2. Appreciating the above, we can now
understand what nushūz in the verse means. nushūz is coming from the root
which means an elevated land and its derivatives are used for the meaning of
“rising up”. The word, like most other words and like in any language, will find
its exact meaning when it is interpreted within the context. In the context of
the verse under discussion, and considering the last point, the word means
uprising and defying authority. nushūz here means a woman who rejects the God
given authority of her husband in being her guardian.
3. What we learn from the above is
that nushūz does not mean having a different opinion. It does not mean
disagreeing either. Even occasional disobedience of a wife towards her husband
by itself cannot be called nushūz. nushūz refers to a much more serious concept,
that is, rejecting the authority of the husband (as given by God). Difference of
opinion, disagreeing and occasional disagreement are not the same as rejecting
the authority altogether.
4. It needs to be understood that the
verse has not given a mandatory religious instruction. This can easily be
appreciated by those who are familiar with the style of the Qur’ān and the style
of classical Arabic language. This is a very important point to understand. It
is not that husbands are obliged by this verse to beat their wives if the
conditions are met. It is not as if a husband who decides not to beat his
rebellious wife is disobeying God. It is therefore not correct to say that the
Qur’ān has instructed to beat wives come what may.
5. Once the above very important
point is appreciated, we can easily understand that the verse under question has
merely addressed a family issue by giving a solution that was best suited for
the socio cultural conditions of the time and the land. This is very similar to
the verse of the Qur’ān in the same sūrah that advises and permits men to marry
up to four women to address the issue of protecting orphans’ rights (4:3).
6. In Sūrah Nisā’, the verses that
address the issues related to the husband and the wife tell one to protect the
structure of the family and its sanctity and (in line with this) to bring peace
between couples (as explicitly referred to in the verse 4:35). This means that
the husband is not supposed to beat his wife to fulfil his anger or to humiliate
her. This not only is forbidden, but also works quite contrary to the above
purpose, that is, to protect the family and to bring peace.
7. Appreciating the above, the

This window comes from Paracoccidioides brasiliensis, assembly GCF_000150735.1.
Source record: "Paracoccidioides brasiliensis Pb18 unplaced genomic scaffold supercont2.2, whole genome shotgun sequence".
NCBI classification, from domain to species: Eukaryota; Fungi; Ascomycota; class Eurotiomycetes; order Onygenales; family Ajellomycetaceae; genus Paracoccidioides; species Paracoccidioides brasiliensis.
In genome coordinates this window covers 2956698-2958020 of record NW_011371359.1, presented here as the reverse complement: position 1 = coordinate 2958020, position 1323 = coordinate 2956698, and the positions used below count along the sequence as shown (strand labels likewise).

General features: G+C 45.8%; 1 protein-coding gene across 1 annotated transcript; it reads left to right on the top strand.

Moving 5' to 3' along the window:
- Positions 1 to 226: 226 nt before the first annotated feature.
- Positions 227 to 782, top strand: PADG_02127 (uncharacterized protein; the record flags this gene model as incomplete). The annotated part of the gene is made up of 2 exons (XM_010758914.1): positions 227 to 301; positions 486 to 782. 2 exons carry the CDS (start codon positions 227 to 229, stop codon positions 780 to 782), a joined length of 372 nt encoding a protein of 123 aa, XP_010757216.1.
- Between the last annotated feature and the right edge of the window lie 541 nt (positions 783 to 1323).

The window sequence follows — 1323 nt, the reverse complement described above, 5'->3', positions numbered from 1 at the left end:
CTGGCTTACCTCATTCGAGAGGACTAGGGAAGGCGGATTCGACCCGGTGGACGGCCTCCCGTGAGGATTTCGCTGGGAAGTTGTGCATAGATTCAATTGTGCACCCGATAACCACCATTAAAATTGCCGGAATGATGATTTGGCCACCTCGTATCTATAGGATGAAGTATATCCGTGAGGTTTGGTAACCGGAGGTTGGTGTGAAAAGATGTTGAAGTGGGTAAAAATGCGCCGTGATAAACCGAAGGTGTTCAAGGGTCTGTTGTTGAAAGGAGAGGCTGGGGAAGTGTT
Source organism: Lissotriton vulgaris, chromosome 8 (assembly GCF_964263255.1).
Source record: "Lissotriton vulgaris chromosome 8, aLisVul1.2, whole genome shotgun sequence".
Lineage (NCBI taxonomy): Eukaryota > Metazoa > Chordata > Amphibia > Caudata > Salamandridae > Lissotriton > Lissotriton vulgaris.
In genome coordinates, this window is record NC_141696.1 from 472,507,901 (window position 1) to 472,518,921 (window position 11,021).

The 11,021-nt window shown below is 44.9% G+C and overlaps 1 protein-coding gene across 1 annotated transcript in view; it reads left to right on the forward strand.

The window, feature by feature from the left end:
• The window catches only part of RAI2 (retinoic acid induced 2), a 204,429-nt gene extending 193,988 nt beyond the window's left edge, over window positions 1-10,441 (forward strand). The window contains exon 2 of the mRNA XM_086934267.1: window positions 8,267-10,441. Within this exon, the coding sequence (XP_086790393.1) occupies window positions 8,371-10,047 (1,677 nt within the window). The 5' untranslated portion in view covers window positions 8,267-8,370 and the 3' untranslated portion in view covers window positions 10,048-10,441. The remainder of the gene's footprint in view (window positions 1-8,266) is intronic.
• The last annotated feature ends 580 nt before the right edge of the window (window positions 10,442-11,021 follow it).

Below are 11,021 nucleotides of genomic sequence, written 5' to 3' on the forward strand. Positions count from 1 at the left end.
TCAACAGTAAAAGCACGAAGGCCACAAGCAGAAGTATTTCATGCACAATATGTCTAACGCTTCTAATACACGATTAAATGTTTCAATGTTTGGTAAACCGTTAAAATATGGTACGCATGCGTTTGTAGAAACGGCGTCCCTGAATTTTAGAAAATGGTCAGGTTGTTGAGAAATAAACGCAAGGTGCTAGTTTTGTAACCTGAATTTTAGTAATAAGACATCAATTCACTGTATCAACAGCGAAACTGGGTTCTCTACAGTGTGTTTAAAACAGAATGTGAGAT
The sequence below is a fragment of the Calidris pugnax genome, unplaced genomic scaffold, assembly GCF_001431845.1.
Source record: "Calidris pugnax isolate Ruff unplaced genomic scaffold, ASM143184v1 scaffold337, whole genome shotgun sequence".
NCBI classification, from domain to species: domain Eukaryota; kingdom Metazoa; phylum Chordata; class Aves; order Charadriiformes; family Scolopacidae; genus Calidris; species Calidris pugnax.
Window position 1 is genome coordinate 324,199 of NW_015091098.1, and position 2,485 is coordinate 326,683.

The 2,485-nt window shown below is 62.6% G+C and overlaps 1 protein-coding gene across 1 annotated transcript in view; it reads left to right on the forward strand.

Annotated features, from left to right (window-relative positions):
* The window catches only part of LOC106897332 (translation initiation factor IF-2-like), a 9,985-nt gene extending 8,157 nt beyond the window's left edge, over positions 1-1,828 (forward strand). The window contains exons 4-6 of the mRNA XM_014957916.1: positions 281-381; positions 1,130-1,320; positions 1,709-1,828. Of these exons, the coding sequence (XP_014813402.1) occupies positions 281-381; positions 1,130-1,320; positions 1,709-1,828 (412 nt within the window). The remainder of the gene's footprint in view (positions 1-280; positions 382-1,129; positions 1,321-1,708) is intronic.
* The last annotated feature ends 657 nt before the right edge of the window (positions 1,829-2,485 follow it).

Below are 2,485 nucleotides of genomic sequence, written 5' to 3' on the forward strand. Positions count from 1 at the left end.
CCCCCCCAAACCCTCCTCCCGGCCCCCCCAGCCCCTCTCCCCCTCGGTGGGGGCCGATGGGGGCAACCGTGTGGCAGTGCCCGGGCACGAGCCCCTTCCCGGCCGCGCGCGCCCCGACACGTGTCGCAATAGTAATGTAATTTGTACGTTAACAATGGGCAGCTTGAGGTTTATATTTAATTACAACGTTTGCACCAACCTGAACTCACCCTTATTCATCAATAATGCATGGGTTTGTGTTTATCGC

husband needs to (and in fact is obliged to) think carefully about the
consequences of any reaction he might have in trying to correct his rebellious
wife. He should wisely use only those measures that he knows will work. He
should avoid those measures that he thinks may make the situation worse, even if
these are the measures that are given in verse 4:34.
8. It needs to be appreciated that
the advice of beating is only applicable if the earlier two advices did not
work. This means in his attempt to correct his rebellious wife, according to the
verse, the husband can only use “beating” if “admonishment’ and “refusing to
share bed” do not work.
9. The best follower of the Qur’ān
was the Prophet (sws). First, we do not have any narrations that suggest that
the Prophet (sws) ever beat his wife.
Second, we have a number of narratives reporting that the Prophet (sws) limited
beating to a hit that is not severe
(does not leave a mark) and is not on the face. Considering this, the beating is
not to punish or to change the attitude of the wife by causing her pain. Rather,
it is only a gesture of disapproval and dissatisfaction and reclamation of the
right as the head of the family.
10.It needs to be appreciated that the
verse does not advise on a permanent attitude by the husband. There can only be
two possibilities. One is that the solution of beating the wife works in which
case, as the verse instructs at the end, the husband should fear God and should
refrain from any further action. The other possibility is that beating does not
work, meaning, the wife continues to be totally rebellious to her husband’s
authority and the husband’s beating her does not help at all. This is a case of